Clothing has varying degrees of being “dirty”. First, every day skin cells die and are rubbed away by the friction of clothing against the skin. If you placed a dark colored piece of clothing under a microscope, you could see small flakes of dead skin. Second, every day people sweat, which gets onto clothing. Third, some kinds of activities are dirtier than others, but even sitting on a bench in a public park can make clothing dirtier. Fourth, some body areas are considered “dirtier” than other parts, mostly because of sweating and the bodily functions that originate in those areas, meaning, a person’s “privates”. Most people would not think of wearing the same pair of underwear day after day because the fabric comes into contact with the genitals and anus.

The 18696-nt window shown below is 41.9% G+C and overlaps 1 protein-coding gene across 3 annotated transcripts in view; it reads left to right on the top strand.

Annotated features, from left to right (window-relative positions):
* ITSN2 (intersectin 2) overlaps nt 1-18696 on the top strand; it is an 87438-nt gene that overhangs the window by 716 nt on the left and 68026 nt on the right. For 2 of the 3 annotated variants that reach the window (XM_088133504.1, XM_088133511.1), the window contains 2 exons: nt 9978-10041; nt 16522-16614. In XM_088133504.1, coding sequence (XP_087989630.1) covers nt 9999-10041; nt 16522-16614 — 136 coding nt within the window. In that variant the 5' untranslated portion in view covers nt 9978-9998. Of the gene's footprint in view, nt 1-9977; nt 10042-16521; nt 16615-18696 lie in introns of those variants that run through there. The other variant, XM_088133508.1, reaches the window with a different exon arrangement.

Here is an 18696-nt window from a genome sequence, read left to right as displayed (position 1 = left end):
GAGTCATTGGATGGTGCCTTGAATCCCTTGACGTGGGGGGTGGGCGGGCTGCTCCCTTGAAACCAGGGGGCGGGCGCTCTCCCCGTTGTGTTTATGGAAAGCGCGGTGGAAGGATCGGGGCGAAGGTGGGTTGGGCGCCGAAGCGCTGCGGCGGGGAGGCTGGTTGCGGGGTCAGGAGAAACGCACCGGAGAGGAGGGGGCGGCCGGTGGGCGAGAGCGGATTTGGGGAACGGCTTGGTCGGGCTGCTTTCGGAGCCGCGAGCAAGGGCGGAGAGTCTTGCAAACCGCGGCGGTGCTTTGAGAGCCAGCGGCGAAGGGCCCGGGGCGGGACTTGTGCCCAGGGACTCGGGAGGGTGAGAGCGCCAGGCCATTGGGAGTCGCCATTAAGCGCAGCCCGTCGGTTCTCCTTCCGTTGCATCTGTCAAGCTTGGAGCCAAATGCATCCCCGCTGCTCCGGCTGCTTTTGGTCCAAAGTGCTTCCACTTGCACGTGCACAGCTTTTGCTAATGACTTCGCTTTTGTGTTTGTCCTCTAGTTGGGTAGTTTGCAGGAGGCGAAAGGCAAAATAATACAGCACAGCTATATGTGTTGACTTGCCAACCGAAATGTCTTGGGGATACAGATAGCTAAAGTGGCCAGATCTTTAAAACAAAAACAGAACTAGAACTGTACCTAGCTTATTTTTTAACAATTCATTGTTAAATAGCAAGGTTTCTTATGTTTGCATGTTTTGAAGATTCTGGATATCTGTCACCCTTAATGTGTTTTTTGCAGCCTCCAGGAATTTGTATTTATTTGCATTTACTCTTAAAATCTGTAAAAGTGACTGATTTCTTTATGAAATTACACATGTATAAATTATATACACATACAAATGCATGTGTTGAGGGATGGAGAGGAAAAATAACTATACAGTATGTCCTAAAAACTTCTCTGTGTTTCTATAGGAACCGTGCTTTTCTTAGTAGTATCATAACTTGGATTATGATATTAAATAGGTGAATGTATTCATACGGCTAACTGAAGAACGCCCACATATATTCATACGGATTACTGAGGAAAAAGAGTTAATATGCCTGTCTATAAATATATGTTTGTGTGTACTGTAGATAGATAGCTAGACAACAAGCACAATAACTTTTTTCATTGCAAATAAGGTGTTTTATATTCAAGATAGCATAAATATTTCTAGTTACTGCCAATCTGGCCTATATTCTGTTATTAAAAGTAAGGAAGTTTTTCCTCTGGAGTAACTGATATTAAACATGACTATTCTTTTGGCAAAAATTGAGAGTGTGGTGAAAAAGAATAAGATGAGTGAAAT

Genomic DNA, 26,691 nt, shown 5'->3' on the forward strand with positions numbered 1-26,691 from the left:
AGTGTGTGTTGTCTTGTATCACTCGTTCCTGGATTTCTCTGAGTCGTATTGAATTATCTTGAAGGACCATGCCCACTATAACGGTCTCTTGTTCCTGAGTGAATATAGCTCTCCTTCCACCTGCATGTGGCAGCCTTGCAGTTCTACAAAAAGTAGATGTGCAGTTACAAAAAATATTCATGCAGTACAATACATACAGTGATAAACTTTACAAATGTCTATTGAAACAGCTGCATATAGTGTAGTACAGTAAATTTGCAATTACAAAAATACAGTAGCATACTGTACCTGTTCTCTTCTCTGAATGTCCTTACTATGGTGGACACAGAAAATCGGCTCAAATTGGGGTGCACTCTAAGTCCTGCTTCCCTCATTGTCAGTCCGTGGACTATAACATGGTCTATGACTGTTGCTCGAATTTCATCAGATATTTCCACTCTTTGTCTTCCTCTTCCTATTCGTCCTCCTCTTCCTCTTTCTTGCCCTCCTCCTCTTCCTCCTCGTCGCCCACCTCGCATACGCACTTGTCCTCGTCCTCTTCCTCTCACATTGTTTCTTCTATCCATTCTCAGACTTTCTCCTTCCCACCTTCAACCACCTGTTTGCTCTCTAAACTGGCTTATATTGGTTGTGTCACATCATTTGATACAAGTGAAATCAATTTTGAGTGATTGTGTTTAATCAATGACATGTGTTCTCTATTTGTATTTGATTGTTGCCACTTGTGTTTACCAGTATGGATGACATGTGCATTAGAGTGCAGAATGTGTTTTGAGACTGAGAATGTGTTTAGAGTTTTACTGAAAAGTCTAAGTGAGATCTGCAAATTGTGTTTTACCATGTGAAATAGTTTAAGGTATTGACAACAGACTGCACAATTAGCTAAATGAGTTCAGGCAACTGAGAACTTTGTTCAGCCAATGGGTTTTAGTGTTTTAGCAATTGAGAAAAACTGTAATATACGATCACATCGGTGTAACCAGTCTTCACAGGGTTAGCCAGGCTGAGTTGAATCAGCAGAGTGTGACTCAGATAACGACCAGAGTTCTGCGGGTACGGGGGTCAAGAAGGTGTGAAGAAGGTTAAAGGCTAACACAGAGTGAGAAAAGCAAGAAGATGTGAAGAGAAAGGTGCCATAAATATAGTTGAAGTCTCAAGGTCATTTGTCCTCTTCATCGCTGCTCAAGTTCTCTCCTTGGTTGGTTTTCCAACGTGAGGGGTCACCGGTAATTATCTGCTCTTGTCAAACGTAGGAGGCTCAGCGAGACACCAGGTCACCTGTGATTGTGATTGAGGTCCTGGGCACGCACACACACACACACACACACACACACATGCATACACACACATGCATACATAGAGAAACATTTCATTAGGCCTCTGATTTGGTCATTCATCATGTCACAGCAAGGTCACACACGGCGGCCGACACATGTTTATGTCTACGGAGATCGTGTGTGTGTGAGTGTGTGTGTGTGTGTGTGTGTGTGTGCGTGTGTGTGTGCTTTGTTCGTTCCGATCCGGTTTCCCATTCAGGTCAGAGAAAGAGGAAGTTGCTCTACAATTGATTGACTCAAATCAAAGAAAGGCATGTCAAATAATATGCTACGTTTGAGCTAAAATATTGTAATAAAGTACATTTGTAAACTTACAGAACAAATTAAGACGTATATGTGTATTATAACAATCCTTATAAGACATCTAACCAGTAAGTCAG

Children have a unique class of “dirtiness”. In addition to the four points listed above, children typically sit and play on the ground, play with soil, wipe their hands on their clothing, and spill more food on their clothing. So their clothes can become dirty within a short hour or two.